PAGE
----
Image Reduction in Photoshop

by Joe Gillespie — Dec 1, 2000

When you resize an image in Photoshop, it is resampled to the new size, usually with the 'bicubic' algorithm. To calculate the new value of every pixel in the new image, it averages the color values of the corresponding areas of the original image, which results in a general softening.

If you reduce a large scan, say 1000 pixels wide down to 100 pixels wide (10%) the softening can be quite severe and no amount of sharpening can ever restore the image information that has been discarded.

Instead of doing the reduction as a single 'reduce to 10%' in one jump, try this:-

First, reduce the image to 50% and apply the Unsharp Mask filter with values of – Amount = 50%, Radius = 1 pixel, Threshold = 0.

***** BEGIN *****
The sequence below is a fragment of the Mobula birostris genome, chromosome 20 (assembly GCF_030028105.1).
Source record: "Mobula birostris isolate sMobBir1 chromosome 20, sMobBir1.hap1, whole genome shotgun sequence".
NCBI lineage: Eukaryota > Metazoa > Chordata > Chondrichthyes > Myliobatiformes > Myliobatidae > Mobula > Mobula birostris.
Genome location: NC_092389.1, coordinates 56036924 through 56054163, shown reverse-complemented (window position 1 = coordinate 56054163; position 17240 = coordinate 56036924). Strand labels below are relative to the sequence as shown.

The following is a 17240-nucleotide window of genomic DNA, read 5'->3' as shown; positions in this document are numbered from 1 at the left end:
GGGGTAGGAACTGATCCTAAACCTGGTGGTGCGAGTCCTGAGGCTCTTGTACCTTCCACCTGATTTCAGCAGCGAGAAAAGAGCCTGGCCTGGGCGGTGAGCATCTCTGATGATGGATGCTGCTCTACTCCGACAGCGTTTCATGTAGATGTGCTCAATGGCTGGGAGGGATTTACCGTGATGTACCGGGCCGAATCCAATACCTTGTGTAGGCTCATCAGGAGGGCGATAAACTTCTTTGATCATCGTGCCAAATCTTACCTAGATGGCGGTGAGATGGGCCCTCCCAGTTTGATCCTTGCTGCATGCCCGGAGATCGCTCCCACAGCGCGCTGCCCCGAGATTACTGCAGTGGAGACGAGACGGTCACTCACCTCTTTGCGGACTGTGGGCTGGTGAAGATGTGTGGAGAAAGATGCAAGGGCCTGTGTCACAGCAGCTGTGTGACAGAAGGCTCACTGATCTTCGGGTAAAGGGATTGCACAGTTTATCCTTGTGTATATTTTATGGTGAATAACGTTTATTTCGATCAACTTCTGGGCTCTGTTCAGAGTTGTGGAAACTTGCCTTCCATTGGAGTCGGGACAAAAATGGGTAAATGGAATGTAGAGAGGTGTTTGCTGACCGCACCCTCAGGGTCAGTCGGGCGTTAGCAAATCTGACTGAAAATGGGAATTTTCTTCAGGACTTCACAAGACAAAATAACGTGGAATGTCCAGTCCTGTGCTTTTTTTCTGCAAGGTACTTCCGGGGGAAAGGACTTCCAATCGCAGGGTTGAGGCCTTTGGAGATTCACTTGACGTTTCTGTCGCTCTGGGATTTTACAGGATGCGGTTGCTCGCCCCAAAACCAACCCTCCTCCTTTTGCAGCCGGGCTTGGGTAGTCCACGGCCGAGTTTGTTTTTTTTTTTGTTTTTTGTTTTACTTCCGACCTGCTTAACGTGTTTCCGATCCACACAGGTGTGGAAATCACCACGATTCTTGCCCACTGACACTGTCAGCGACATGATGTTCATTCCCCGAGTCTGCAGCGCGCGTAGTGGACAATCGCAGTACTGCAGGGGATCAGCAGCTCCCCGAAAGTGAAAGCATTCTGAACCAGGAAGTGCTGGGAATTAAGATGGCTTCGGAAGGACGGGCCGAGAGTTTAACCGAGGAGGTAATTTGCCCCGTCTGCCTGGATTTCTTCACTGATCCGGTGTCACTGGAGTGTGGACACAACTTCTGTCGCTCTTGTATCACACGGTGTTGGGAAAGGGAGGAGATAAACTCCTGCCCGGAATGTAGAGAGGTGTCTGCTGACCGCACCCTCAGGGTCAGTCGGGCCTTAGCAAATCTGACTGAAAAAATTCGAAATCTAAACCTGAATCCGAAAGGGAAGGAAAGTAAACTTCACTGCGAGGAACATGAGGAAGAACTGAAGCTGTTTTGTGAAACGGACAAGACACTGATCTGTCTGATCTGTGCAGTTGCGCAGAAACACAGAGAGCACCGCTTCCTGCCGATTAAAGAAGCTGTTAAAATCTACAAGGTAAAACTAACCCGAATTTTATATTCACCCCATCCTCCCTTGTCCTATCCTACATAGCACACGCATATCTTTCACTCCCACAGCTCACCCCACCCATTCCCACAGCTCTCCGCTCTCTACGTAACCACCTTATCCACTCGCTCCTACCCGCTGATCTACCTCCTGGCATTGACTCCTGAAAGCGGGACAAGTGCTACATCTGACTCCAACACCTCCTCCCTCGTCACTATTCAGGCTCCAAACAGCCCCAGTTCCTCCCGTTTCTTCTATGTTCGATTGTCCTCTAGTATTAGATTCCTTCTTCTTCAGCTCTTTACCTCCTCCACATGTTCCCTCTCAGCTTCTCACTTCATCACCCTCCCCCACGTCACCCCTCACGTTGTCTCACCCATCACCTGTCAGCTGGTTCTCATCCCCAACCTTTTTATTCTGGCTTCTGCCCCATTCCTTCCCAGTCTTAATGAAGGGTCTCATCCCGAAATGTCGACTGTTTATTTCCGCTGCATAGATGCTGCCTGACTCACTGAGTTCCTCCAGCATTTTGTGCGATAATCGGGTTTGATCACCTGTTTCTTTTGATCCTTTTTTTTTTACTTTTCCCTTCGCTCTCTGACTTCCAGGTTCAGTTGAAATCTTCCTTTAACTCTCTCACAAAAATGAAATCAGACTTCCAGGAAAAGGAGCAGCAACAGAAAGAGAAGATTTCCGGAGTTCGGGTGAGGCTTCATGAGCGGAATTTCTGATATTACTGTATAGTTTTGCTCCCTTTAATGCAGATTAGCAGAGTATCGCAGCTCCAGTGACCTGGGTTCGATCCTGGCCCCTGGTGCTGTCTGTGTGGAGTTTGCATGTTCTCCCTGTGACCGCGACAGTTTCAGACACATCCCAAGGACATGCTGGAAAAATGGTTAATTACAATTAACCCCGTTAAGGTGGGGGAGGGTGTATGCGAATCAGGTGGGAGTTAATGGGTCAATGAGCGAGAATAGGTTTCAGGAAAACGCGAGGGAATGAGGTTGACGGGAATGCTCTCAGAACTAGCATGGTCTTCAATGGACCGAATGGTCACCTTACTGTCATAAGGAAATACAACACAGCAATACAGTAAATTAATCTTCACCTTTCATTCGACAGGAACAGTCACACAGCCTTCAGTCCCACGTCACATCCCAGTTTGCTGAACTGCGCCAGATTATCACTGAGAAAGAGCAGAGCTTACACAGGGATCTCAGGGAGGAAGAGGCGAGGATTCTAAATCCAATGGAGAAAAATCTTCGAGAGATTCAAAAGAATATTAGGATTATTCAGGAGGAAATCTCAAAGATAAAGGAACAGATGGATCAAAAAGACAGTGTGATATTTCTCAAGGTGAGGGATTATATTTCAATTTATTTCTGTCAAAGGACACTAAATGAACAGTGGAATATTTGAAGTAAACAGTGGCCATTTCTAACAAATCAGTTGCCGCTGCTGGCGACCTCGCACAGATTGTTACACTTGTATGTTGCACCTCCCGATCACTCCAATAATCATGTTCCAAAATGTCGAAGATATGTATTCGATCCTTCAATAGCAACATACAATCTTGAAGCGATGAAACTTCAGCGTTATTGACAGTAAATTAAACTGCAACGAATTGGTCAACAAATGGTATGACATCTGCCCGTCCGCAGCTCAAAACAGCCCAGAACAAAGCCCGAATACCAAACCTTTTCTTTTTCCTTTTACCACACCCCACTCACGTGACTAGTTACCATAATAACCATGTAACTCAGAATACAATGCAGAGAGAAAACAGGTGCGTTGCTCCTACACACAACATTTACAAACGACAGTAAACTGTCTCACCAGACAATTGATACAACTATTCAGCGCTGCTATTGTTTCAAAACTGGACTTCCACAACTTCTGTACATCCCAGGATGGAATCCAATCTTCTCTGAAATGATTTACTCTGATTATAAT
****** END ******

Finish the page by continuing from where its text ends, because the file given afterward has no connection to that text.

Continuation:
Then do the same again and you will have a sharp image 250 pixels wide.

Finally, reduce to 100 pixels wide (or 40%) and apply the same Unsharp Mask filter.

By reducing and sharpening in steps like this, you will end up with a much crisper image than if you do it in one step. 50% reductions combined with 50% unsharp masking works well for most images but you could try varying the Unsharp Mask settings slightly on the final reduction.

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